Hi I am afraid there is no tool on HMRC as every calculation is variable according to time owned and whether reliefs are due (if it was the main residence and private lettings relief are due) and its those reliefs and time apportionment that makes it a fairly consuming exercise - hence the amount asked for There does appear to be some on other sites but I could not vouch for them (just type in capital gain calculator or tool) but certainly you could give them a try - (May at least give you a baseline idea of the gain and tax due) But I accept that you do not wish to use the additional services, but it would be appreciated if you could rate the level of service provided to your initial question - Thanks
Customer: replied 1 year ago.
to clarify is it 72 extra or 72 in total
Hi The amount offered is in total (for the intial question and the additional services) Thanks Sam
Sam and other Tax Specialists are ready to help you
Customer: replied 1 year ago.
would you for this price also include a final valuation when the property has been sold and could I use this in my tax return
Hi No I am afraid it would offer you the calculation for now - if you wished help again in the future - and wished to use Just Answer you would need to come back as a full new calculation would need to be made as the length of ownership and private residence relief and private lettings relief would have changed (as might the gain itself) . Let me know if you wish to proceed with the additional time as this also would need accepting to proceed Thanks Sam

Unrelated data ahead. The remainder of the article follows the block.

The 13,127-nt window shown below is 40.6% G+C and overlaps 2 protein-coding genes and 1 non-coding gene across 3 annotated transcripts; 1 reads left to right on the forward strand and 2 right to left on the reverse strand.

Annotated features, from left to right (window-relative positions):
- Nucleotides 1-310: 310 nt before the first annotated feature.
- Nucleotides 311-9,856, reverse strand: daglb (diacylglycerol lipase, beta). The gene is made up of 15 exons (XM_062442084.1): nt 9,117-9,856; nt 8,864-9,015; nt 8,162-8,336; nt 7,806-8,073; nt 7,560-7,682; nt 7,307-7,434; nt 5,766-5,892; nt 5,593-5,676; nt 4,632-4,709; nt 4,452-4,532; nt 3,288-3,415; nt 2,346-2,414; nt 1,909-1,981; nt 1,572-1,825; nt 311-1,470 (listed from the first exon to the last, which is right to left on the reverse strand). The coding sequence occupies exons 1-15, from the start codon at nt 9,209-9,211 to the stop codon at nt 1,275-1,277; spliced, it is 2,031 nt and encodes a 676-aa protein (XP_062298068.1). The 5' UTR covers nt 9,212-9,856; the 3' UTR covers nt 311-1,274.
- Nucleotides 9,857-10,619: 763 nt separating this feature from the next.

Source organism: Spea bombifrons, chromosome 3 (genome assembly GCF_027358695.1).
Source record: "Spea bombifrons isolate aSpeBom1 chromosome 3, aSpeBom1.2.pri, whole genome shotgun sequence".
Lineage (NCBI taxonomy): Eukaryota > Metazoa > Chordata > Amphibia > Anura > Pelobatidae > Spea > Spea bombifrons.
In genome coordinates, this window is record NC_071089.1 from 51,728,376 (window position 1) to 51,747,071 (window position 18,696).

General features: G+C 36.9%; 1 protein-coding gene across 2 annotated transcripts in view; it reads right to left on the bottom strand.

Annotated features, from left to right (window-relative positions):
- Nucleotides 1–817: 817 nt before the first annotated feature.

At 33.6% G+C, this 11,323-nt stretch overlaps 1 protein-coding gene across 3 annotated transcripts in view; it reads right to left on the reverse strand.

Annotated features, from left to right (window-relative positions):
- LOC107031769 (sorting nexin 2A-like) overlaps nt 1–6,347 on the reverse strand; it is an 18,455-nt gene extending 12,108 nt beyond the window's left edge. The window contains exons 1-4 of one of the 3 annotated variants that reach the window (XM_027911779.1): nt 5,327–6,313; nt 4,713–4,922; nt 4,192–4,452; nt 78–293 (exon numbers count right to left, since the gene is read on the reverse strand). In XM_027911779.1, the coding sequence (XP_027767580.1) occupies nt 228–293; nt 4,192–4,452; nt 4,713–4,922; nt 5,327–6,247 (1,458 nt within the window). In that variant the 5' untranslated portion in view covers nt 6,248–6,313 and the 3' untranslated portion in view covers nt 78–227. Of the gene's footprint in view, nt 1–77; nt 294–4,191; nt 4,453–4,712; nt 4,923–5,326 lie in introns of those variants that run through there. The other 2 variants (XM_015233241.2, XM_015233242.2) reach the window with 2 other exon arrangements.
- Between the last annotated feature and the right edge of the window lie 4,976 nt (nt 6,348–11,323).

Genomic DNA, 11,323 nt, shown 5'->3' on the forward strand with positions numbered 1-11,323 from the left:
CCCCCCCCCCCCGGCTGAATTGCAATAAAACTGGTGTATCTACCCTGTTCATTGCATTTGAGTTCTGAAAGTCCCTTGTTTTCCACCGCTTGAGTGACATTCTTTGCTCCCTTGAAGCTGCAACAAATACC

Customer: replied 1 year ago.
ok lets go ahead
Thanks for your response I have sent an additional services request for you (will follow after this message ) ThanksSam
Hi I see you have accepted the original request so I shall proceed with the calculation - a response will follow soon as its timely Thanks Sam
Hi Ok calculation is as follows The intial gain is the sale price less the purchase price - which means £750000 less £400,000 so initial gain of £350,000You advsie that the costs to buy were £10,000 and I estimate that the costs to sell would be £10,000 approx and you advsie that £100,000 was spent on capital improvements - this is then deducted from the initial gain so£350,00 less £120,000 leaves a gain of £230,000Then we consider private residence relief - which sees that you have at this time owned the property 147 months of which this was your main residence for 76 monthsSo private residence relief (PPR) is the time you lived there plus the last 18 months of ownership so a total period of 94 months SO private residence relief (PPR) is £230,000 x 94/147 = £147,075This is then deducted from the gain so £230,000 less £147,075 = £82,925 Then private lettings relief which is the lesser of 1) The amount of gain on which PPR was due - so £147,0752) The amount of gain left over after PPR has been awarded so £82,925Or3) £40,000 As the lesser amount is 3) £40,000 this then is applied for EACH of you, and as your half share of gain at this stage is £41,463 - £40.000 you each have £1,463 gain to considerWhich is then covered fully by each of your entitlement to annual exemption allowance of £11,100 so your capital gain tax bill at this stage will be NIL Let me know if I can assist further Thanks Sam
Customer: replied 1 year ago.
thank you this is very helpful
You are very welcome - and you can follow the method of calculating by substituting the figures and periods of ownershipJust be mindful that the annual exemption allowance is suject to change as might be the capital gains legislation so keep abreast of any changes Thanks Sam
Customer: replied 1 year ago.
Hi SamI have been charged twicethe first time on April 9th £36 and then again on the 12th £71.44
Hi Thanks for letting me know - this is due to the fact you accepted the additional services but I would have expected it just be £71.44 in total This will need to be taken up with customer services - I have added a link here for you (as we do not get involved in the money side of the site) They can rectify the situation for you ThanksSam